Inkheart

by Rick Grant
Grade: C- / Rated PG / 106 min
This movie is suffering from the Brendan Fraser Effect (BFE)-that is, most any movie in which Fraser stars depends on special effects to cover up his lackluster acting. Given the BFE of this fantasy scenario, the premise demands that the viewers suspend their disbelief and pretend Fraser can act.
The protagonists of this preposterous scenario are Fraser’s character Mortimer Folchart and his teenage daughter Meggie (Eliza Bennett). They have the gift of being Silvertongues-that is, as they read a book aloud, the scenario comes to life. They can read out characters into the real world, and read in characters back into the book.
Mortimer discovered his gift ten years ago when he read a rare book called Inkheart. Inadvertently, he read Capricorn (Andy Serkis) into real life, and his wife held captive in the story of Capricorn, now flesh and blood. The story includes an evil power called The Shadow who will help Capricorn dominate the world. Mortimer has been searching for a copy of Inkheart for years so he can rescue his wife and send Capricorn back into the book.
However, Mortimer doesn’t know that Meggie is also a Silvertongue which will be useful later in the story So, Mortimer travels to Italy, scrounging dusty old book stores to find a copy of Inkheart. The only flaw in Mortimer’s plan is, he has to find a character to take his wife’s place. That character happens along in the guise of Dustfinger, (Paul Bettany) a character trapped in the real world who desires to return to his wife in the book. Dustfinger’s trusty ferret is the comic relief.
Iaim Softly’s direction is scattershot and lacks continuity. His pacing vacillates between quick segues and slow action. Thus the movie waxes sluggish and boring. Viewers get restless and go out for more popcorn hoping that when they return the movie will perk up.
During Mortimer’s quest to find a copy of the book, he runs into the author, (Jim Broadent ) who has the original manuscript. Helen Mirrem plays Mortimer’s wife Resa’s sister, Elinor Loredan, who lives in a mansion with a rare books collection. Here Meggie finds solace in reading and she discovers her gift. Elinor is a grumpy old hag who is very fussy about her books.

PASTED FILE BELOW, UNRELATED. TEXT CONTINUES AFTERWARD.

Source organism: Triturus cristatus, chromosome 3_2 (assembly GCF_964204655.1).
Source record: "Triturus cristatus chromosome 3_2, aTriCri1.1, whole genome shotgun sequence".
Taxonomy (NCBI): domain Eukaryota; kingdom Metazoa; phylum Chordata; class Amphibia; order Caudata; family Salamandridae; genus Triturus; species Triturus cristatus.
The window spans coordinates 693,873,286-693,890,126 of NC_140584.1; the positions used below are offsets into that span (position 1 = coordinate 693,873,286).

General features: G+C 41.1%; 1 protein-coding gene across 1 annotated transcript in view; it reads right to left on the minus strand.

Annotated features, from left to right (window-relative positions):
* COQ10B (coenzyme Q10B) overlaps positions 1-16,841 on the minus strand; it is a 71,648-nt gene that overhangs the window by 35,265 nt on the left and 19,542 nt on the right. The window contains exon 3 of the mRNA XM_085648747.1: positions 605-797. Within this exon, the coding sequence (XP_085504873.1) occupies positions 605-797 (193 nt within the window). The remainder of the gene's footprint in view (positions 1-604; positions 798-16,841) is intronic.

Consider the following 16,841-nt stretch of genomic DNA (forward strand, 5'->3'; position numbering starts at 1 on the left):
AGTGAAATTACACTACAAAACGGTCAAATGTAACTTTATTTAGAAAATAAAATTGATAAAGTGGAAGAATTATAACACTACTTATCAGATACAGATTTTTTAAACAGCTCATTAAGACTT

Suddenly, Capricorn’s goons invade Aunt Elinor’s mansion and cart off Mortimer, Meggie, and Elinor to their castle on a mountain where the characters of the book are now living in the real world. Here, they are held captive so Capricorn can use Mortimer’s gift to bring down The Shadow on his side.
In the Castle complex, Dustfinger finds Resa, Mortimer’s captive wife, but he neglects to tell Mortimer until it’s almost too late. Meggie, Mortimer, and Elinor plan an escape to free Resa and exchange her for Dustfinger. Ah, but things go wrong and the plan turns into a fiasco.
Despite the film’s flaws and Fraser’s failings as an actor, there are some great FX and fanciful action. Characters from various fairytales appear as the film builds momentum for the grand finale. The Shadow is a formidable dark cloud-like creature that may scare little children. Overall, it may entertain preteens and kids into this sort of fairytale fantasy.

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